[CQ-Contest] Relativity made relatively simple
The Tolberts
jtolbert at gremlan.org
Sun Apr 1 22:04:52 EDT 2001
1-April 2001
With apologies to Dr. Nit Wit.
Many years ago Wayne Newton was sitting under an apple tree and was struck
on the head by a falling fig. The gravity of this situation later led Alfred
Einstein to doubt that nothing was relative. He began to relate how gravity
affected fig newtons. He theorized that if he could get a pound of cookies
going at the speed of light, their weight would increase to infinity, thus
reducing to near zero the cost per pound. Of course, he didn't realize what
would happen when fig newtons hit the grocery stores at that speed. Al set
up a relativity lab to perfect his theory, equipped with such unusual and
complex items as an infinity chamber, space benders and lots of high-speed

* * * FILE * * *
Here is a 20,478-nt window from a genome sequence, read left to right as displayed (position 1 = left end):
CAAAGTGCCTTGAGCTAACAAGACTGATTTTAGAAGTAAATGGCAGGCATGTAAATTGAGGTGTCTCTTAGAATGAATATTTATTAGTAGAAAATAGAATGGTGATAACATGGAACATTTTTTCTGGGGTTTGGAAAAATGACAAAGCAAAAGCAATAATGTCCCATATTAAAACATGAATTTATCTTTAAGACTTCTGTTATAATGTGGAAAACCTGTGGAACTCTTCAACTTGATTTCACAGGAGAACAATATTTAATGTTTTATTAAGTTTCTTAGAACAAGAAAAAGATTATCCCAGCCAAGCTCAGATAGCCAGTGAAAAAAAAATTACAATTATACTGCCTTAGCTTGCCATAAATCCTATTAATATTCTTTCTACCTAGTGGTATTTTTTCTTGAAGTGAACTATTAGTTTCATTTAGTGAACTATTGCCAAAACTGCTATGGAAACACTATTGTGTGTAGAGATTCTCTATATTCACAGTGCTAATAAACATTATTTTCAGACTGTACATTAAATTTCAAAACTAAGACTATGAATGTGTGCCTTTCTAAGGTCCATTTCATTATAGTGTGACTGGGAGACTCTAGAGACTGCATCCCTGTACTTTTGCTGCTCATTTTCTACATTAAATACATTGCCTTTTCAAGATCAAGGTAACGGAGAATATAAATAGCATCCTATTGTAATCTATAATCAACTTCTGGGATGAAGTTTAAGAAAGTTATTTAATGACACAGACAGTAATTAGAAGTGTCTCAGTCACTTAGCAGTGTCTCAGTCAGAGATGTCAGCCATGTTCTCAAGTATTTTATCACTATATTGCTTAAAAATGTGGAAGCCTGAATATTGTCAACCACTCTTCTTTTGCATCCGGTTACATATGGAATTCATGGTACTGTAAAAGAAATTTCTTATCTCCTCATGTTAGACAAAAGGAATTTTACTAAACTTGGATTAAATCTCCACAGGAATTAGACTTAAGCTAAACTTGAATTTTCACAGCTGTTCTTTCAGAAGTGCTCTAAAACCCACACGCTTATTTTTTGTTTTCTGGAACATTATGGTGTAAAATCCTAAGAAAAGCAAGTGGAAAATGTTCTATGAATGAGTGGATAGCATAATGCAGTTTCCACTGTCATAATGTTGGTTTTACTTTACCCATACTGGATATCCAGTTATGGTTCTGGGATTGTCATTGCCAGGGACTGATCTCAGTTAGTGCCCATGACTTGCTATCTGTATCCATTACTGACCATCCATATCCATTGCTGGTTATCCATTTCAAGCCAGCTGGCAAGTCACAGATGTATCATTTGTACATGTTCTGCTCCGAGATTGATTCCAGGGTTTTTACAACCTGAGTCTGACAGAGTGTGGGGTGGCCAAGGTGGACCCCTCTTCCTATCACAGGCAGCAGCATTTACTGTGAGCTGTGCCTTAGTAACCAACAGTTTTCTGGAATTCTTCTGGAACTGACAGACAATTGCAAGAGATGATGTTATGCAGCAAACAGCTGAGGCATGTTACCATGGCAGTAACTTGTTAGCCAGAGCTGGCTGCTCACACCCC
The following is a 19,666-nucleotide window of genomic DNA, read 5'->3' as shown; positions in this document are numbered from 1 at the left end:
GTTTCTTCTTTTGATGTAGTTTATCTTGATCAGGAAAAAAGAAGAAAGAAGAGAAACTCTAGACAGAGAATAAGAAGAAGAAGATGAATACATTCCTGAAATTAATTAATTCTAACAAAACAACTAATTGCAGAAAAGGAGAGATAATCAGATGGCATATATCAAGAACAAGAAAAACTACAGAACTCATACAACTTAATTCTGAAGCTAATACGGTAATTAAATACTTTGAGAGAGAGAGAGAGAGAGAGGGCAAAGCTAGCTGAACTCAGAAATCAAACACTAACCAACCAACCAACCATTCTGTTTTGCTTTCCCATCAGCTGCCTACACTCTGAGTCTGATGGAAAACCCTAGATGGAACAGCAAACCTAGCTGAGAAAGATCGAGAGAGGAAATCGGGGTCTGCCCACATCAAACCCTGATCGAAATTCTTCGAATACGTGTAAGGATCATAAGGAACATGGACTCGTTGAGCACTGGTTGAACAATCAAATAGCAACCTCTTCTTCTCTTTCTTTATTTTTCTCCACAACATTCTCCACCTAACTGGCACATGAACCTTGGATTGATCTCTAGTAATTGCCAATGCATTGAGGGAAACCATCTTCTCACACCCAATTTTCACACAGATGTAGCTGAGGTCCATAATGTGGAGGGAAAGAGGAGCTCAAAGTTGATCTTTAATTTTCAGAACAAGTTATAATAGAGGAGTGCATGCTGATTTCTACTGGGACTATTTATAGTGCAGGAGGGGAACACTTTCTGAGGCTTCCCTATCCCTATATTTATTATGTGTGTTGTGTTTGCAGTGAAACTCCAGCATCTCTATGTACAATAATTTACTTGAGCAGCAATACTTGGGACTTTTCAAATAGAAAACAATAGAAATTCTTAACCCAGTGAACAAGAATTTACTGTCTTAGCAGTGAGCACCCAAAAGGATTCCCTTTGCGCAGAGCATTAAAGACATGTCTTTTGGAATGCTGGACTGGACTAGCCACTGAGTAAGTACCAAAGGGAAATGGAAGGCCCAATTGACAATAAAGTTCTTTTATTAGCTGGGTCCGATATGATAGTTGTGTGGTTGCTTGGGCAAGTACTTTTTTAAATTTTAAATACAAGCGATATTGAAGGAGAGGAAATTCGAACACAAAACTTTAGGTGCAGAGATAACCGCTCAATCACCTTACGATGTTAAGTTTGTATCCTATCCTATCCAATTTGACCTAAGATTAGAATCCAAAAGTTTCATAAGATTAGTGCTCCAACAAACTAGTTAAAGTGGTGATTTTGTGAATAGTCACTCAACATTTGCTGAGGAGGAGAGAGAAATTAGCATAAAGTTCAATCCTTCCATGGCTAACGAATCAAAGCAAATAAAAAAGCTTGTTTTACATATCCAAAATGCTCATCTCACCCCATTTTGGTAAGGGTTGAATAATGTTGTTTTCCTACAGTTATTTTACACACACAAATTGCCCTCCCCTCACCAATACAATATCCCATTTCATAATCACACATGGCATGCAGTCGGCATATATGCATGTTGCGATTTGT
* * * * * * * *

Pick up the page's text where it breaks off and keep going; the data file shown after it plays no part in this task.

watches. He soon noted that the hands of the watches ran slower as they
approached the speed of light. He was never able to prove it since they were
difficult to catch. However he observed the speeding watches always returned
to earth due to gravity, leading him to the conclusion that space is curved
and is closely related to time and gravity. Before he could get this complex
theory down on paper, he was distracted by a shapely young secretary. Up
until then, he had only defined bodies by three dimensions. It only took old
Al a glance to realize that time also affects a body. This he called the
fourth dimension and vowed he would work it into his complex theory of
relativity. He was aware all good theories contain complex mathematical
formulas and since fig newtons were already patented, he came up with a
unique formula to avoid patent infringement, E=MC². Simply stated, this
merely calculates the energy (E) it takes to clean up the mess (M) after
cookies collide at the speed of light (C²). Al established a project in
Manhattan to study fusion and fashion but due to the war moved to Oak Ridge
and redirected his efforts from New York fashion to Tennessee fission. On a
Sunday afternoon fission trip, Einstein and other longhaired scientists
reasoned that if they could get enough (E) cookies traveling at the speed of
light (C²) the resulting mess (M) may win the war. The rest, as they say, is
history.
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